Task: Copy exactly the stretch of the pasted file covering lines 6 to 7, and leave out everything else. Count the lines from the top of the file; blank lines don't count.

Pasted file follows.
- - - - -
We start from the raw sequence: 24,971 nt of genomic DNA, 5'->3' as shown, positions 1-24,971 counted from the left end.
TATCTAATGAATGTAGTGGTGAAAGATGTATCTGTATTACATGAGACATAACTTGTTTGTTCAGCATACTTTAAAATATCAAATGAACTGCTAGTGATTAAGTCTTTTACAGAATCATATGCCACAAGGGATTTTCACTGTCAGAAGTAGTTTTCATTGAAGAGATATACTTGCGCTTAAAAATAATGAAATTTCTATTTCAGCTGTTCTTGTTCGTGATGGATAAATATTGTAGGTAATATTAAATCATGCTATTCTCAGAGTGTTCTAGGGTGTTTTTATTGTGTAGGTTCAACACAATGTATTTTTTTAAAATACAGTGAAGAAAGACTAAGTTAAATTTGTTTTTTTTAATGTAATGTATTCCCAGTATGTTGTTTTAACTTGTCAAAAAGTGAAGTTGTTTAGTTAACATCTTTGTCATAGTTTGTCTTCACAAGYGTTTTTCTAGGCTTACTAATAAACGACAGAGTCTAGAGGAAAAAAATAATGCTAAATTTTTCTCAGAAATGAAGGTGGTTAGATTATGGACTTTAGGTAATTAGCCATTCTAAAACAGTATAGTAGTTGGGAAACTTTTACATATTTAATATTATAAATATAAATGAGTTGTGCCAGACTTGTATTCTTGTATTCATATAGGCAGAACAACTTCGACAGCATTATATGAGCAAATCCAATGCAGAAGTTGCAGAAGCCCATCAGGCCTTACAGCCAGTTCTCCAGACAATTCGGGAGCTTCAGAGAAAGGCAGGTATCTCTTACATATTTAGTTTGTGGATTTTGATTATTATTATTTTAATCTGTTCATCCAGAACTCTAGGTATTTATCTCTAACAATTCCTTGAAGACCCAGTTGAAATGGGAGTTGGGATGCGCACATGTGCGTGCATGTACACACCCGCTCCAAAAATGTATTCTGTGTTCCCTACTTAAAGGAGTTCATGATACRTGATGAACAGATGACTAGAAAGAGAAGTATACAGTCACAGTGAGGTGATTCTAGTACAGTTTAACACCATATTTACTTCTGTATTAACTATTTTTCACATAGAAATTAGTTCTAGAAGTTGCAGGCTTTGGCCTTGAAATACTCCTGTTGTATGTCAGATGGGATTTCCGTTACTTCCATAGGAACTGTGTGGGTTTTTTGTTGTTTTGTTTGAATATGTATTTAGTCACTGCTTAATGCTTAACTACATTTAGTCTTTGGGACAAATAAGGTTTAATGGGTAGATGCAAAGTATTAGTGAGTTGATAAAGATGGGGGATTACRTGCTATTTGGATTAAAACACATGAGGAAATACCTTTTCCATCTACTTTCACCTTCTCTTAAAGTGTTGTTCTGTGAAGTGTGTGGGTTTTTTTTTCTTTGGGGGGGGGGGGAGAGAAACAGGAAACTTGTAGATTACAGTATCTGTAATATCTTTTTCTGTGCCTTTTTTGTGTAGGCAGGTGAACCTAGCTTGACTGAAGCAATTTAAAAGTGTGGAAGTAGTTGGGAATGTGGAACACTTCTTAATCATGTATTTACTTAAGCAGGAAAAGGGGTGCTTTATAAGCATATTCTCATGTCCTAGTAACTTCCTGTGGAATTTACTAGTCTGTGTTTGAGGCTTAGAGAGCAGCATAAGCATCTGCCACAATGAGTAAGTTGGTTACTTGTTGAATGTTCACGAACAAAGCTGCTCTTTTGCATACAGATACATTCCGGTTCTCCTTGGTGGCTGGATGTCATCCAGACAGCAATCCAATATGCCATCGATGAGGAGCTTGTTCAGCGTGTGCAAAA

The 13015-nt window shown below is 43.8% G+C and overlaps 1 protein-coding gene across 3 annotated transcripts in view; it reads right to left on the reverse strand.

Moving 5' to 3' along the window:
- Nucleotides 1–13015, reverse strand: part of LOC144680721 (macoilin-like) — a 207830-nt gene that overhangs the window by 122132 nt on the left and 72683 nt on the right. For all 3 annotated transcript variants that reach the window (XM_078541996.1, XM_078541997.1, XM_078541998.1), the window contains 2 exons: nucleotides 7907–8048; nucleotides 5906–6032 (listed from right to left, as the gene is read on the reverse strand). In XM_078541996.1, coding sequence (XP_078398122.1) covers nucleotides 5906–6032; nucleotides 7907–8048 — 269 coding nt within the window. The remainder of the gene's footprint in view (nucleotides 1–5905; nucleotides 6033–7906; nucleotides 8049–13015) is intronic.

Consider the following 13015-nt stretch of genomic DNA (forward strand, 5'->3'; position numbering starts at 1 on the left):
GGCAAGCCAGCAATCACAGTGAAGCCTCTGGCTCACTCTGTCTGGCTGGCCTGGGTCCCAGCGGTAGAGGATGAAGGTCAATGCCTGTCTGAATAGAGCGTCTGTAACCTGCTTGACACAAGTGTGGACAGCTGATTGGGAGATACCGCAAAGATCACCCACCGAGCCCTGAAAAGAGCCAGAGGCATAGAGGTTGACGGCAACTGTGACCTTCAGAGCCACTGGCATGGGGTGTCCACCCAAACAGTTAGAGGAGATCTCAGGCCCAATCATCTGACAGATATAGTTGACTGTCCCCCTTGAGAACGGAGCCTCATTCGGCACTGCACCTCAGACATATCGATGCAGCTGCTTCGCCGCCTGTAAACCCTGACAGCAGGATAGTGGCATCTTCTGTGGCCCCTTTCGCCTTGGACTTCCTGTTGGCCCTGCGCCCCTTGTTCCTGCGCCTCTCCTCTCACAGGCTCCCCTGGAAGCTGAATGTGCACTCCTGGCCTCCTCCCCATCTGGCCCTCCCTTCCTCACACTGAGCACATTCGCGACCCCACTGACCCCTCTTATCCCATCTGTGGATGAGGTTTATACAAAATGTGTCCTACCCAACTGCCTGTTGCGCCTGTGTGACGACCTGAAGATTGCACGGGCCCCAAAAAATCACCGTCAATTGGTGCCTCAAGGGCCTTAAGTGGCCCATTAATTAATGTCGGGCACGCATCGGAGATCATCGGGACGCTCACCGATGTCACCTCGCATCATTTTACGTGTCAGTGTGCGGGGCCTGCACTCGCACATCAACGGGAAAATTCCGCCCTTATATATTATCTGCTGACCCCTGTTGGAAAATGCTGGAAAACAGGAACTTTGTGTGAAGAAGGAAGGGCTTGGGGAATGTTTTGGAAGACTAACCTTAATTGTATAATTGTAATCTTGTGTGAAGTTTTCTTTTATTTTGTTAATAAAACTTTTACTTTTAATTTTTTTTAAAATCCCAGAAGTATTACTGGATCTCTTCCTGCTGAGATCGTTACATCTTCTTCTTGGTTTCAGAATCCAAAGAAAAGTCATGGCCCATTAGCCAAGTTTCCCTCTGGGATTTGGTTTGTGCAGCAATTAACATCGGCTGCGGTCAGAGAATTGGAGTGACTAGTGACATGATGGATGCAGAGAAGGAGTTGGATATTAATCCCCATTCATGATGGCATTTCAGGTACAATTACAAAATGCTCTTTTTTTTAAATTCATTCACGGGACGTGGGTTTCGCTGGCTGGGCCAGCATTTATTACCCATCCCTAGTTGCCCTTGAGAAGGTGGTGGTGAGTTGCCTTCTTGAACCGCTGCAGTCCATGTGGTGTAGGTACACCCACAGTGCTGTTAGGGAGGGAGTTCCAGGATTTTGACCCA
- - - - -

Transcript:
Consider the following 13015-nt stretch of genomic DNA (forward strand, 5'->3'; position numbering starts at 1 on the left):
GGCAAGCCAGCAATCACAGTGAAGCCTCTGGCTCACTCTGTCTGGCTGGCCTGGGTCCCAGCGGTAGAGGATGAAGGTCAATGCCTGTCTGAATAGAGCGTCTGTAACCTGCTTGACACAAGTGTGGACAGCTGATTGGGAGATACCGCAAAGATCACCCACCGAGCCCTGAAAAGAGCCAGAGGCATAGAGGTTGACGGCAACTGTGACCTTCAGAGCCACTGGCATGGGGTGTCCACCCAAACAGTTAGAGGAGATCTCAGGCCCAATCATCTGACAGATATAGTTGACTGTCCCCCTTGAGAACGGAGCCTCATTCGGCACTGCACCTCAGACATATCGATGCAGCTGCTTCGCCGCCTGTAAACCCTGACAGCAGGATAGTGGCATCTTCTGTGGCCCCTTTCGCCTTGGACTTCCTGTTGGCCCTGCGCCCCTTGTTCCTGCGCCTCTCCTCTCACAGGCTCCCCTGGAAGCTGAATGTGCACTCCTGGCCTCCTCCCCATCTGGCCCTCCCTTCCTCACACTGAGCACATTCGCGACCCCACTGACCCCTCTTATCCCATCTGTGGATGAGGTTTATACAAAATGTGTCCTACCCAACTGCCTGTTGCGCCTGTGTGACGACCTGAAGATTGCACGGGCCCCAAAAAATCACCGTCAATTGGTGCCTCAAGGGCCTTAAGTGGCCCATTAATTAATGTCGGGCACGCATCGGAGATCATCGGGACGCTCACCGATGTCACCTCGCATCATTTTACGTGTCAGTGTGCGGGGCCTGCACTCGCACATCAACGGGAAAATTCCGCCCTTATATATTATCTGCTGACCCCTGTTGGAAAATGCTGGAAAACAGGAACTTTGTGTGAAGAAGGAAGGGCTTGGGGAATGTTTTGGAAGACTAACCTTAATTGTATAATTGTAATCTTGTGTGAAGTTTTCTTTTATTTTGTTAATAAAACTTTTACTTTTAATTTTTTTTAAAATCCCAGAAGTATTACTGGATCTCTTCCTGCTGAGATCGTTACATCTTCTTCTTGGTTTCAGAATCCAAAGAAAAGTCATGGCCCATTAGCCAAGTTTCCCTCTGGGATTTGGTTTGTGCAGCAATTAACATCGGCTGCGGTCAGAGAATTGGAGTGACTAGTGACATGATGGATGCAGAGAAGGAGTTGGATATTAATCCCCATTCATGATGGCATTTCAGGTACAATTACAAAATGCTCTTTTTTTTAAATTCATTCACGGGACGTGGGTTTCGCTGGCTGGGCCAGCATTTATTACCCATCCCTAGTTGCCCTTGAGAAGGTGGTGGTGAGTTGCCTTCTTGAACCGCTGCAGTCCATGTGGTGTAGGTACACCCACAGTGCTGTTAGGGAGGGAGTTCCAGGATTTTGACCCA